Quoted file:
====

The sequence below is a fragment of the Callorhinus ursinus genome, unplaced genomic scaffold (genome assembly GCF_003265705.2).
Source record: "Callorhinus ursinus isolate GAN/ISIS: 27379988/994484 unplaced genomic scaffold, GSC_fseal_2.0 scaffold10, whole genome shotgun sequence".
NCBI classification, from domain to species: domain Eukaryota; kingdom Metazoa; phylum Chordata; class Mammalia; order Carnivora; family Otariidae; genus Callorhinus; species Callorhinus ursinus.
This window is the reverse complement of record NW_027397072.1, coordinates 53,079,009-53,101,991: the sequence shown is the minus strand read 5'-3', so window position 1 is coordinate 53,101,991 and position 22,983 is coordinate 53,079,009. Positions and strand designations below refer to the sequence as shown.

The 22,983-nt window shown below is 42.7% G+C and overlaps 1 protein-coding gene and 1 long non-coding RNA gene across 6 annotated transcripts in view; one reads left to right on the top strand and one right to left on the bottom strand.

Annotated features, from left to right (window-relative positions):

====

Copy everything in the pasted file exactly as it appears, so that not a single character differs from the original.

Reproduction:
The sequence below is a fragment of the Callorhinus ursinus genome, unplaced genomic scaffold (genome assembly GCF_003265705.2).
Source record: "Callorhinus ursinus isolate GAN/ISIS: 27379988/994484 unplaced genomic scaffold, GSC_fseal_2.0 scaffold10, whole genome shotgun sequence".
NCBI classification, from domain to species: domain Eukaryota; kingdom Metazoa; phylum Chordata; class Mammalia; order Carnivora; family Otariidae; genus Callorhinus; species Callorhinus ursinus.
This window is the reverse complement of record NW_027397072.1, coordinates 53,079,009-53,101,991: the sequence shown is the minus strand read 5'-3', so window position 1 is coordinate 53,101,991 and position 22,983 is coordinate 53,079,009. Positions and strand designations below refer to the sequence as shown.

The 22,983-nt window shown below is 42.7% G+C and overlaps 1 protein-coding gene and 1 long non-coding RNA gene across 6 annotated transcripts in view; one reads left to right on the top strand and one right to left on the bottom strand.

Annotated features, from left to right (window-relative positions):